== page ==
Thursday, February 14, 2008

Cemetery Walking

It will be summer again [safe to say from Florida]. Are you planning a trip to a cemetery or two? Are they old cemeteries out in the middle of nowhere? Here are some things you need to consider.

Know how to get there. In some counties you really can pick out a cemetery from several miles away [it is the only spot with trees] but that is not true everywhere. Don't waste your valuable time searching for the cemetery. If possible plot it out on road or plat map before going – and don't forget the map. In some areas the Google Earth maps are useful. Microsoft also has online maps. You can search GNIS, the government's geographic names database at: for location and then plot it on a map with a couple clicks.

If there is a map of the cemetery or an online listing of any sort that gives you clues on how to locate the particular stone print it out and take it along. USGenWeb sites often have cemetery listings. Make a note of the people buried around your ancestor so if for some reason their stone is unreadable you'll know you are in the right place and can go from there.

Wear a hat and take plenty of water. The only drinking available is highly likely to be what you brought with you. Dehydration is dangerous in summer cemetery treking. Someone suggested if you drink too much water you'll need the facilities and the cemeteries have no facilities. I'll leave it to you to figure out how to deal with that situation in the middle of nowhere. If you plan to be at the cemetery awhile you should take some snacks or even pack a lunch along with the water. In olden days people often picnicked in cemeteries. You can too.

Don't go alone if you can avoid it. Take your cell phone. You could have trouble with your vehicle and be in the middle of nowhere. [This is the voice of experience long before cell phones. It was a long walk.] You could fall and hurt yourself or even break something. The ground will not be smooth and level. Stones have been known to topple. Some places, particularly where cemeteries are not mowed regularly, have critters [they dug those ankle wretching holes] or stinging bugs. Be safe. Take a friend and a cell phone. I always have a first aid kit in the car.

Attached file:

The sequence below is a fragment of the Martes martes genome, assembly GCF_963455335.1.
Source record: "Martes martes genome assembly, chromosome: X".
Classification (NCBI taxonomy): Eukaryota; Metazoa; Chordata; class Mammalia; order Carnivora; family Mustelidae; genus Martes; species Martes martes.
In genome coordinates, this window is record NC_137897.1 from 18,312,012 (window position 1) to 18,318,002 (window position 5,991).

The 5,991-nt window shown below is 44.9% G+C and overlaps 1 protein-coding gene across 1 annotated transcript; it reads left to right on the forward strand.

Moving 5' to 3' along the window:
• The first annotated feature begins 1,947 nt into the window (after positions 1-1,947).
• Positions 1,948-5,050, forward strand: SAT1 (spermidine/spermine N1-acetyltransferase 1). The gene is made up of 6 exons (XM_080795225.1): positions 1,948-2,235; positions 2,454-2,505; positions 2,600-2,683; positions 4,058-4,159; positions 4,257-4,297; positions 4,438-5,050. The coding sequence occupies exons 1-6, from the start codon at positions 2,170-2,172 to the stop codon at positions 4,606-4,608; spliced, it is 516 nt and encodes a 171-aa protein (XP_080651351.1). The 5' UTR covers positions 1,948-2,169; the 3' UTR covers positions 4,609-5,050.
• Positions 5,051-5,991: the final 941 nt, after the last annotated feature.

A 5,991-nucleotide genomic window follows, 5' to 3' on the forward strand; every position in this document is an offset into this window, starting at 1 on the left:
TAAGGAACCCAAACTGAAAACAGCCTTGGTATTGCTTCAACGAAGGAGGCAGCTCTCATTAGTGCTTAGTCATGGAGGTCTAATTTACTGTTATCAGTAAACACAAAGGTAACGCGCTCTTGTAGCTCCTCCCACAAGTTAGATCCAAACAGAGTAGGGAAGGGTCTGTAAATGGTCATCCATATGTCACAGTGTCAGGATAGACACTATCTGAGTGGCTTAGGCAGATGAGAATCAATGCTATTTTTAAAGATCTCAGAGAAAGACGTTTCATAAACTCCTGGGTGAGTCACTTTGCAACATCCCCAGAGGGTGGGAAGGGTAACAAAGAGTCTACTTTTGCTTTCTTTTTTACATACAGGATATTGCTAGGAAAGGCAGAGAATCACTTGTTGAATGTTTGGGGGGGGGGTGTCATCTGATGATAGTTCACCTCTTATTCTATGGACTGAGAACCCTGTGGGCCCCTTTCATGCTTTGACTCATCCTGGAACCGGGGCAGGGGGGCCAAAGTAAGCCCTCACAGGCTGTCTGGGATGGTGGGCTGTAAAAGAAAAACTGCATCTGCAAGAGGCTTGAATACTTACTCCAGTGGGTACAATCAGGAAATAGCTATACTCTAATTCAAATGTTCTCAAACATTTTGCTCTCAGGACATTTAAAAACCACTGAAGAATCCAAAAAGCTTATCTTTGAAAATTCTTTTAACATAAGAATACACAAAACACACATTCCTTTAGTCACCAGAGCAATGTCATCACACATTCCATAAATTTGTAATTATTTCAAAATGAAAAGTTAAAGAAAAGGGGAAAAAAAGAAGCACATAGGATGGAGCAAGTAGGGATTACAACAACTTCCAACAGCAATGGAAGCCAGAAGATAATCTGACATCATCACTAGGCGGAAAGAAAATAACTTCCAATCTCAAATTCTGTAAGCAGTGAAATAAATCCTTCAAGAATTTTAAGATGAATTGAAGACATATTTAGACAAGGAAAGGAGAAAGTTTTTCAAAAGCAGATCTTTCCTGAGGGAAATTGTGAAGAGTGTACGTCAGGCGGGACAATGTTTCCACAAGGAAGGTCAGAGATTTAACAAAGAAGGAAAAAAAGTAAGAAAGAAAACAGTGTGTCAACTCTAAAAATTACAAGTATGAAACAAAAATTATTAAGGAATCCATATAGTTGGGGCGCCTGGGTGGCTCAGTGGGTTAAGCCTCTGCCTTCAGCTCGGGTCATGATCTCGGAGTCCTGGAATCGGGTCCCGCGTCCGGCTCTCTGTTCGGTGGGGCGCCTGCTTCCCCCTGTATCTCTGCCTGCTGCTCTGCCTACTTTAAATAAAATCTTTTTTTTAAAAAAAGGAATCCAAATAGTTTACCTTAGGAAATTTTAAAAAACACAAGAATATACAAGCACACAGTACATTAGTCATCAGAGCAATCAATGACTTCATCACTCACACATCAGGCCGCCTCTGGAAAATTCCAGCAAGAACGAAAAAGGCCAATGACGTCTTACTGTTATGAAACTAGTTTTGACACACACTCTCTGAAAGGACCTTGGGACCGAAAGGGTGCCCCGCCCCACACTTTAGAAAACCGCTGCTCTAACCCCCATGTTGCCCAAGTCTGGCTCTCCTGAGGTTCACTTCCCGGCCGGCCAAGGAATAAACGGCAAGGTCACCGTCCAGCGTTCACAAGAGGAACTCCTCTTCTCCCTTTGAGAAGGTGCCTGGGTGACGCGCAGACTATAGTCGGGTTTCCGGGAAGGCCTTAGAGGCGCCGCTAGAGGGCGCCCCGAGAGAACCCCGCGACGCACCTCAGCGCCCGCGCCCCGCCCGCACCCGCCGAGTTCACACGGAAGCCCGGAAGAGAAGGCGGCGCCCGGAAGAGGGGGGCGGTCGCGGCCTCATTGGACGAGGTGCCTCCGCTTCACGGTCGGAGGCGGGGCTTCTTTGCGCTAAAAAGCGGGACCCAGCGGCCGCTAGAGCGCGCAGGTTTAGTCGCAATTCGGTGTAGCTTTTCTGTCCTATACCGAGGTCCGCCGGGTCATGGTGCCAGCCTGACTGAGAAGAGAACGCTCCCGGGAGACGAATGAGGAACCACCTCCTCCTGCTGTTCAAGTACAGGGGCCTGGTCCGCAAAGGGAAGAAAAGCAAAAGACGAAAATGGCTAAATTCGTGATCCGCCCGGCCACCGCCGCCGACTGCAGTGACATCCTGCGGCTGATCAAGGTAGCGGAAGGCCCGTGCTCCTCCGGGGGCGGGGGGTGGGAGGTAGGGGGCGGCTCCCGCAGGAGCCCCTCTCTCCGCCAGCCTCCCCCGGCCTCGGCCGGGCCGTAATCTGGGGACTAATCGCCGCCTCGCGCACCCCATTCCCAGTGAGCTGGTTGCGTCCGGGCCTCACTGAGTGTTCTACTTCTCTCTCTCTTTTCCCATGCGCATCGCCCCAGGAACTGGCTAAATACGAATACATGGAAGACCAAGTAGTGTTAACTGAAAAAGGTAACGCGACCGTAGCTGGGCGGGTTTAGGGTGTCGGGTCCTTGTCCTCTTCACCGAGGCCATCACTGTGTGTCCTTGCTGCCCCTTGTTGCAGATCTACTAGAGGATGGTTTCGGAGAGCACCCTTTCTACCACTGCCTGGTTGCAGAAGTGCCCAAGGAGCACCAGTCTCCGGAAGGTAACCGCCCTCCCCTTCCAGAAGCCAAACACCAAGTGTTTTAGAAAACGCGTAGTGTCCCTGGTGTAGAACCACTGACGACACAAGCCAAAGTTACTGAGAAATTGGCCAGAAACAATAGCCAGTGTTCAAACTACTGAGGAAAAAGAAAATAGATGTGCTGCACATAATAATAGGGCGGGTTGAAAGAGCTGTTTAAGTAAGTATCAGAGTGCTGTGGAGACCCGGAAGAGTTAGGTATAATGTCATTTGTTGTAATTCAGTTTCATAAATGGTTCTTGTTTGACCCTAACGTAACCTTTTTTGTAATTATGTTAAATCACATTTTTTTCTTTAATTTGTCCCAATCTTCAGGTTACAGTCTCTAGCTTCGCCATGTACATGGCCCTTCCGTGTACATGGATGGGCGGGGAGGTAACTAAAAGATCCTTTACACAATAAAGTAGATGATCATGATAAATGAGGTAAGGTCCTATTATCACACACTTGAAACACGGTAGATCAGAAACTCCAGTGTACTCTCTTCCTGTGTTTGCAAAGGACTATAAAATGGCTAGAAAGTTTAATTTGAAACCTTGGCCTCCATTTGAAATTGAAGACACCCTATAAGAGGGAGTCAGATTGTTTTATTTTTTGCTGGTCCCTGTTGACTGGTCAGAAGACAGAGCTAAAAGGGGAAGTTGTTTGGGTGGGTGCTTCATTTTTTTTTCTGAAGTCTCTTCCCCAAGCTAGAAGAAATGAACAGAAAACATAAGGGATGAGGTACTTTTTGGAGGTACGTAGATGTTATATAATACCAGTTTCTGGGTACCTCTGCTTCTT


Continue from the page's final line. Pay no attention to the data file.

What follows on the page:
Take your camera with a large memory card but don't forget pen and paper or a recording device. If you record on tape or digitally be sure to spell everything out even if it is spelled wrong. If it is small cemetery do yourself and fellow researchers a favor and photograph each stone. You are there. It is an act of genealogical kindness. Otherwise draw a map of the stone location area so the next person can find the stone.

Tuesday, February 12, 2008

Where Did I Put That? - Getting Organized

Going Digital 5

Just because the paper is now digital does not mean you don't need a system of organization that you can use to file and retrieve the documents. For most this is the hard part. Fortunately it is easier to search and move digital files than boxes or shelves of books, magazines, saved articles, etc.

Remember the lady with the file cabinets? That's a pretty common method for filing. Each file cabinet becomes a folder. But, with digital documents, you can easily have a subfolder for each and every surname in that line. You can file great aunt Milly under her maiden name, as you should, and slip a copy under her third husband's name if you know that's where you'll look for it because you cannot recall her maiden name. You can file a copy of Joe and Mary's marriage certificate under Joe's surname and another under Mary's maiden name if that will help you locate it later. You can have many copies of the same file without worrying about taking up space.

I have a folder for forms, another for those digital books, one for each course I have taken, another for articles to read. A copy of the article may be wherever it seemed appropriate too -- research in Greene County, Ohio, is probably also filed under a couple surnames and, maybe, in a Greene County folder too. You can get as complex as you want, folders with subfolders in subfolders, or keep it simple. You can have the surname folder, then a subfolder for pictures, one for census, one for vital records, etc. You can just put all the files in the surname folder. You can do some variation. Digital makes it easy. And if you start simple and later decide to go complex it is easy to just move the files to new folders.

I do not mean to suggest I am totally bookless or paperless. I recently had new carpet installed and, weed and scan as I might, I still have a whole bookcase for genealogy. But it is only 100" of books, a significant reduction. And I am down from eight file drawers to less than three.